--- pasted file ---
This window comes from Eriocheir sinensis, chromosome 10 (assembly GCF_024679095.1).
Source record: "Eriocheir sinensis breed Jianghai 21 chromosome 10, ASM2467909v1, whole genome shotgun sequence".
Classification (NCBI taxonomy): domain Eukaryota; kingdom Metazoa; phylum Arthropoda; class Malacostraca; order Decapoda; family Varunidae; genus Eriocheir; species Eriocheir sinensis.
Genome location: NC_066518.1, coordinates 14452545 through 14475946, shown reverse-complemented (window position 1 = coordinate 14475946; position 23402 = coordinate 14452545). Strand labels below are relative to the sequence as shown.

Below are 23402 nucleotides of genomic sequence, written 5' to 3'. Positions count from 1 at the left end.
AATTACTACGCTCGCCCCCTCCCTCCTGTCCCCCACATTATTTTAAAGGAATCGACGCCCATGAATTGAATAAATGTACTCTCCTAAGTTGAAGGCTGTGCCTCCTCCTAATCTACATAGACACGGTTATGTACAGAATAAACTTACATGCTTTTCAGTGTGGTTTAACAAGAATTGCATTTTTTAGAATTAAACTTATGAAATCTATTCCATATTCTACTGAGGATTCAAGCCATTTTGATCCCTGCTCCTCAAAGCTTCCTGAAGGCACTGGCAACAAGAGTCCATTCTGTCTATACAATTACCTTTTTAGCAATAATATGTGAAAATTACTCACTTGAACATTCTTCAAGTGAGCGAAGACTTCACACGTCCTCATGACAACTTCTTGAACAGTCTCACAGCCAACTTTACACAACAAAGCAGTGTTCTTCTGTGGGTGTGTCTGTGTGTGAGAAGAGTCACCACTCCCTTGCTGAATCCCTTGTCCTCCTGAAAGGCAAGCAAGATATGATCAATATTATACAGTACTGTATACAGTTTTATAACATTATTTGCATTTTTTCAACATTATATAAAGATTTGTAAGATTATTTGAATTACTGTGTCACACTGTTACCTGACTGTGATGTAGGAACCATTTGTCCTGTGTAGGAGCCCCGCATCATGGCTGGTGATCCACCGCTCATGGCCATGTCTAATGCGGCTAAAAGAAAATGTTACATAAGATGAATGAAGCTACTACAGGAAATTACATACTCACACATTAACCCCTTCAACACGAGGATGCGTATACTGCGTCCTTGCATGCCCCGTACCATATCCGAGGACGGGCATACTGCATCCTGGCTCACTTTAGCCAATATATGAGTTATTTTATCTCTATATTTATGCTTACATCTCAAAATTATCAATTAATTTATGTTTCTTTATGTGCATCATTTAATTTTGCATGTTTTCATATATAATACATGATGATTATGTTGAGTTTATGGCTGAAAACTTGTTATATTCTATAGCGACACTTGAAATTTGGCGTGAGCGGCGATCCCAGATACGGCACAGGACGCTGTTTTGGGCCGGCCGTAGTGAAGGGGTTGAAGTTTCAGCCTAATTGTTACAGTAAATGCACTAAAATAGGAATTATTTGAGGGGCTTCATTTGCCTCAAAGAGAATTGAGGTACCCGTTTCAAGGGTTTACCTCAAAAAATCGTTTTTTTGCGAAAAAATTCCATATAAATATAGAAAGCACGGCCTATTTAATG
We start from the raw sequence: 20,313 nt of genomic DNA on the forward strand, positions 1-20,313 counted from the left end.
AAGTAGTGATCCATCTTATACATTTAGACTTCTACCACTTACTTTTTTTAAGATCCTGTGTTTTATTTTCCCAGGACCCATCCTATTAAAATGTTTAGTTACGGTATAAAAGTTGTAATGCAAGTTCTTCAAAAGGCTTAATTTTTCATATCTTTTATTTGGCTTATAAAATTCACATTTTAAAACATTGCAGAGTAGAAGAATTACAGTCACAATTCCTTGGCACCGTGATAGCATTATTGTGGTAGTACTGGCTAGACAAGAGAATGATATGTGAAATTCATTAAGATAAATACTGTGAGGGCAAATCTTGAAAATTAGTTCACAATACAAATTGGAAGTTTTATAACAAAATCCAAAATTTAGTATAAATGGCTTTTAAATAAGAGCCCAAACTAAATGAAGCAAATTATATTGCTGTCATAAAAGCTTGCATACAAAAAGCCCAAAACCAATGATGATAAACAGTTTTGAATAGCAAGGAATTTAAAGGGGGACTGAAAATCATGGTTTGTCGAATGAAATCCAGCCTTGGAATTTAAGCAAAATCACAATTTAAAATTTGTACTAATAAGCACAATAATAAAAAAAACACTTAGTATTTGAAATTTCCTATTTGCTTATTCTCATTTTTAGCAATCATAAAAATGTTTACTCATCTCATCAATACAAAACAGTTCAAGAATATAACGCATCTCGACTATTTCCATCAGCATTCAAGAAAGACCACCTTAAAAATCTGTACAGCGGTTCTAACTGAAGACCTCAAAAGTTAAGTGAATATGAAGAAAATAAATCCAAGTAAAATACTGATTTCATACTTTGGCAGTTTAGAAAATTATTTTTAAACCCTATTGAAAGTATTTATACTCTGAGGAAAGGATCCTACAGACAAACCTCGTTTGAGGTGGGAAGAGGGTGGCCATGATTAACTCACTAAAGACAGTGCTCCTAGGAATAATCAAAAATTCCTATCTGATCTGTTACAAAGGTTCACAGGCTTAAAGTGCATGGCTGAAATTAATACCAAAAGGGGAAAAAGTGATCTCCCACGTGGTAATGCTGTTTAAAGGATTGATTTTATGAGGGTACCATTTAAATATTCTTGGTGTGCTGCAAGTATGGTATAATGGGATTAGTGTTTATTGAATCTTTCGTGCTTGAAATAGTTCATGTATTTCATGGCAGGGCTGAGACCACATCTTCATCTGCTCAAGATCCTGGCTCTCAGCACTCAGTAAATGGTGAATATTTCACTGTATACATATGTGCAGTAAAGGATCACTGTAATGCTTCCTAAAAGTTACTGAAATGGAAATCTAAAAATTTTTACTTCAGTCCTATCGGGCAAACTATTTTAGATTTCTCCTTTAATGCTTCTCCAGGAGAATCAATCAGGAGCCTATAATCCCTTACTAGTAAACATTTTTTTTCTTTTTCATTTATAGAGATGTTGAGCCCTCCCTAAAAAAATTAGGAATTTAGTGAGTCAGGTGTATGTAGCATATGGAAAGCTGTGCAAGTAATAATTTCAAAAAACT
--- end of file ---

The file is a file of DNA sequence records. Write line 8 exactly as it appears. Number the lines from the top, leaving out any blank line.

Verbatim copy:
AAGTAGTGATCCATCTTATACATTTAGACTTCTACCACTTACTTTTTTTAAGATCCTGTGTTTTATTTTCCCAGGACCCATCCTATTAAAATGTTTAGTTACGGTATAAAAGTTGTAATGCAAGTTCTTCAAAAGGCTTAATTTTTCATATCTTTTATTTGGCTTATAAAATTCACATTTTAAAACATTGCAGAGTAGAAGAATTACAGTCACAATTCCTTGGCACCGTGATAGCATTATTGTGGTAGTACTGGCTAGACAAGAGAATGATATGTGAAATTCATTAAGATAAATACTGTGAGGGCAAATCTTGAAAATTAGTTCACAATACAAATTGGAAGTTTTATAACAAAATCCAAAATTTAGTATAAATGGCTTTTAAATAAGAGCCCAAACTAAATGAAGCAAATTATATTGCTGTCATAAAAGCTTGCATACAAAAAGCCCAAAACCAATGATGATAAACAGTTTTGAATAGCAAGGAATTTAAAGGGGGACTGAAAATCATGGTTTGTCGAATGAAATCCAGCCTTGGAATTTAAGCAAAATCACAATTTAAAATTTGTACTAATAAGCACAATAATAAAAAAAACACTTAGTATTTGAAATTTCCTATTTGCTTATTCTCATTTTTAGCAATCATAAAAATGTTTACTCATCTCATCAATACAAAACAGTTCAAGAATATAACGCATCTCGACTATTTCCATCAGCATTCAAGAAAGACCACCTTAAAAATCTGTACAGCGGTTCTAACTGAAGACCTCAAAAGTTAAGTGAATATGAAGAAAATAAATCCAAGTAAAATACTGATTTCATACTTTGGCAGTTTAGAAAATTATTTTTAAACCCTATTGAAAGTATTTATACTCTGAGGAAAGGATCCTACAGACAAACCTCGTTTGAGGTGGGAAGAGGGTGGCCATGATTAACTCACTAAAGACAGTGCTCCTAGGAATAATCAAAAATTCCTATCTGATCTGTTACAAAGGTTCACAGGCTTAAAGTGCATGGCTGAAATTAATACCAAAAGGGGAAAAAGTGATCTCCCACGTGGTAATGCTGTTTAAAGGATTGATTTTATGAGGGTACCATTTAAATATTCTTGGTGTGCTGCAAGTATGGTATAATGGGATTAGTGTTTATTGAATCTTTCGTGCTTGAAATAGTTCATGTATTTCATGGCAGGGCTGAGACCACATCTTCATCTGCTCAAGATCCTGGCTCTCAGCACTCAGTAAATGGTGAATATTTCACTGTATACATATGTGCAGTAAAGGATCACTGTAATGCTTCCTAAAAGTTACTGAAATGGAAATCTAAAAATTTTTACTTCAGTCCTATCGGGCAAACTATTTTAGATTTCTCCTTTAATGCTTCTCCAGGAGAATCAATCAGGAGCCTATAATCCCTTACTAGTAAACATTTTTTTTCTTTTTCATTTATAGAGATGTTGAGCCCTCCCTAAAAAAATTAGGAATTTAGTGAGTCAGGTGTATGTAGCATATGGAAAGCTGTGCAAGTAATAATTTCAAAAAACT